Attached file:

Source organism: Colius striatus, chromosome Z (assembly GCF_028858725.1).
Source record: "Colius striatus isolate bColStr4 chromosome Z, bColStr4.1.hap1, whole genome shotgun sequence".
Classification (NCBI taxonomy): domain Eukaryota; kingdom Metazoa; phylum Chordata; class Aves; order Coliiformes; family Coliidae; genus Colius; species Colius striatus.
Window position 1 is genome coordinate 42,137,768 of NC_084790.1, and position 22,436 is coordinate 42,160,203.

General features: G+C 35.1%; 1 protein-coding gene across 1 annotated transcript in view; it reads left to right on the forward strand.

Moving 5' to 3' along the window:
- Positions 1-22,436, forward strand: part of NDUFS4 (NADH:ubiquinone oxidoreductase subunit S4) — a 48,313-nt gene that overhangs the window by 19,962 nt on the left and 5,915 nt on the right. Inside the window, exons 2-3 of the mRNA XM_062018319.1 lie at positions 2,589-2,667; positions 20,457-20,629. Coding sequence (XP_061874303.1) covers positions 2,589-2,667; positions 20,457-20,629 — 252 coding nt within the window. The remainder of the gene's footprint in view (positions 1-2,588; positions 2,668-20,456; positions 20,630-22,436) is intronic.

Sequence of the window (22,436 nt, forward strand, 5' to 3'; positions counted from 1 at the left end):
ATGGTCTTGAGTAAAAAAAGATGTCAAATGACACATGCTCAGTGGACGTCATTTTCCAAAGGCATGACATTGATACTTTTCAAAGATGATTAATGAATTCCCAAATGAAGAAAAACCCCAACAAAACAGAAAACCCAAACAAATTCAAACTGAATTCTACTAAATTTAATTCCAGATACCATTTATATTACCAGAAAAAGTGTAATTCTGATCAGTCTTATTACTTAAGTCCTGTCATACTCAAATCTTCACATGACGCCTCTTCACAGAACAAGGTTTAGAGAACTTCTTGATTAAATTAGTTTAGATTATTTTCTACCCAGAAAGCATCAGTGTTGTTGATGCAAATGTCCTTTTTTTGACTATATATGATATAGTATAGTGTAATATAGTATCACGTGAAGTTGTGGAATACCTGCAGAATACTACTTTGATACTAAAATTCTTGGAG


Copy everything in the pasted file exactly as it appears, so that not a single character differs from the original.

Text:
Source organism: Colius striatus, chromosome Z (assembly GCF_028858725.1).
Source record: "Colius striatus isolate bColStr4 chromosome Z, bColStr4.1.hap1, whole genome shotgun sequence".
Classification (NCBI taxonomy): domain Eukaryota; kingdom Metazoa; phylum Chordata; class Aves; order Coliiformes; family Coliidae; genus Colius; species Colius striatus.
Window position 1 is genome coordinate 42,137,768 of NC_084790.1, and position 22,436 is coordinate 42,160,203.

General features: G+C 35.1%; 1 protein-coding gene across 1 annotated transcript in view; it reads left to right on the forward strand.

Moving 5' to 3' along the window:
- Positions 1-22,436, forward strand: part of NDUFS4 (NADH:ubiquinone oxidoreductase subunit S4) — a 48,313-nt gene that overhangs the window by 19,962 nt on the left and 5,915 nt on the right. Inside the window, exons 2-3 of the mRNA XM_062018319.1 lie at positions 2,589-2,667; positions 20,457-20,629. Coding sequence (XP_061874303.1) covers positions 2,589-2,667; positions 20,457-20,629 — 252 coding nt within the window. The remainder of the gene's footprint in view (positions 1-2,588; positions 2,668-20,456; positions 20,630-22,436) is intronic.

Sequence of the window (22,436 nt, forward strand, 5' to 3'; positions counted from 1 at the left end):
ATGGTCTTGAGTAAAAAAAGATGTCAAATGACACATGCTCAGTGGACGTCATTTTCCAAAGGCATGACATTGATACTTTTCAAAGATGATTAATGAATTCCCAAATGAAGAAAAACCCCAACAAAACAGAAAACCCAAACAAATTCAAACTGAATTCTACTAAATTTAATTCCAGATACCATTTATATTACCAGAAAAAGTGTAATTCTGATCAGTCTTATTACTTAAGTCCTGTCATACTCAAATCTTCACATGACGCCTCTTCACAGAACAAGGTTTAGAGAACTTCTTGATTAAATTAGTTTAGATTATTTTCTACCCAGAAAGCATCAGTGTTGTTGATGCAAATGTCCTTTTTTTGACTATATATGATATAGTATAGTGTAATATAGTATCACGTGAAGTTGTGGAATACCTGCAGAATACTACTTTGATACTAAAATTCTTGGAG